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At Portland, there’s a close-knit peer recovery community, yoga-based recovery classes, coaches and weekly meetings.
For the first half of this year, there were two, not including Molander.Bauer-Reese, 34, who said she drank excessively as a Temple student, went into recovery five years ago.She tells students the first day of class and notes it on her syllabus so students know they can reach out — and they have.Four students are in treatment for opioid addiction this semester, compared with 10 to 12 in prior years.Temple, Ives said, is always looking to improve, particularly in helping to train students to intervene when peers are in trouble.Bauer-Reese’s concerns have been echoed this month by other Temple faculty and students as the North Philadelphia campus reels from two student overdose deaths within a week, one of them succumbing in the heart of campus. 20, of Reading, died of an overdose in his off-campus apartment.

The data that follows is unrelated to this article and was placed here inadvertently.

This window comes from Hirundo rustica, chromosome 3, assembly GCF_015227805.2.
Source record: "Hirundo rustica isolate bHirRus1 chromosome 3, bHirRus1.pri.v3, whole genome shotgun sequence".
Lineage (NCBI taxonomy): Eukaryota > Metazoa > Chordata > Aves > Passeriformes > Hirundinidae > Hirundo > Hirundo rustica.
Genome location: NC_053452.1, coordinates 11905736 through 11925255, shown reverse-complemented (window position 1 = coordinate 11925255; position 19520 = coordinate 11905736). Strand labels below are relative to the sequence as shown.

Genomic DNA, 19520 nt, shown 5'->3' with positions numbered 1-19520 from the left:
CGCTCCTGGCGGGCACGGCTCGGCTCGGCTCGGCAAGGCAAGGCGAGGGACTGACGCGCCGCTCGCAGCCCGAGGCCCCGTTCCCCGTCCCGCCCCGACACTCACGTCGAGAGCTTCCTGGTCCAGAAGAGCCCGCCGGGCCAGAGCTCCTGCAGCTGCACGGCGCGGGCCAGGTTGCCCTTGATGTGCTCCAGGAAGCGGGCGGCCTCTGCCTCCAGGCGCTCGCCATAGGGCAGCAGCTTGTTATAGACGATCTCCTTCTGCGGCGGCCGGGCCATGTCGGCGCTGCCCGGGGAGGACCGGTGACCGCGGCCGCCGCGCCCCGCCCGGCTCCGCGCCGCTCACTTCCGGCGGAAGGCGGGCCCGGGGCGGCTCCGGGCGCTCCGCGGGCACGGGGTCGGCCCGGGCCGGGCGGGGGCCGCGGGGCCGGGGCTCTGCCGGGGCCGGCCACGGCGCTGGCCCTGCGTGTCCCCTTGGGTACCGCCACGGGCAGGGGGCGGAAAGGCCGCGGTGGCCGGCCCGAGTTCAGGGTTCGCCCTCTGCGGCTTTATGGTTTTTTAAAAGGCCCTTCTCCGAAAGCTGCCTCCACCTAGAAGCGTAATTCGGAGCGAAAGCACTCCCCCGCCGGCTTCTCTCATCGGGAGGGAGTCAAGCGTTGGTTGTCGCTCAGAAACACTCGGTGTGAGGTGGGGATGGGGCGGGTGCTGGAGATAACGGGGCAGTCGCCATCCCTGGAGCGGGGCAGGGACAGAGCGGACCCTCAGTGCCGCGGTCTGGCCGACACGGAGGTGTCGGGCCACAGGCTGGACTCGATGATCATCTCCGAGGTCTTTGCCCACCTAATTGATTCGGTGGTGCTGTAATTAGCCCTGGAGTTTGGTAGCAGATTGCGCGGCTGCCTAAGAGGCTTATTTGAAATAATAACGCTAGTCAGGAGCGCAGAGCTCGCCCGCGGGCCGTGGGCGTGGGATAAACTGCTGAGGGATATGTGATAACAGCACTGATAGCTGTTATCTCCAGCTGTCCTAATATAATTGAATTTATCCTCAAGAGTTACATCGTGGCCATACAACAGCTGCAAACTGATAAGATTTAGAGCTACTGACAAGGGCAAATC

Michael Paytas, 24, a senior marketing major from Ridley Township, was found unconscious in a restroom at the Paley library on Nov. “No one is safe,” senior Andrew Castle, 21, of Long Island wrote on a Temple Facebook page, drawing hundreds of “likes” and comments.Castle, a sociology major, said Temple must publicly recognize its position in a city with such a major drug problem.The loss of a student in the library, surrounded by peers, underscored that need.“When your campus is in the heart of North Philadelphia, drugs are very easy to get, so recovery needs to be easy to get.” Members of Temple’s student government, as a result of Paytas’ and Orlando’s deaths, called for students to be instructed in the use of Narcan, a drug that can save someone overdosing on heroin. “It should be as ubiquitous as a first aid kit,” said Jerry Stahler, a Temple professor who teaches a course called “Drugs in Urban Society” and who served on the mayor’s task force on opioids.Temple officials say they are considering the suggestions but that they are not experiencing an uptick in students being hospitalized for drug treatment, seeking help for it at the counseling center or being cited for possession.Temple, Reaves noted, has several addiction specialists on staff. Temple is also one of the few colleges with a psychiatrist who prescribes suboxone, a drug for opioid addiction.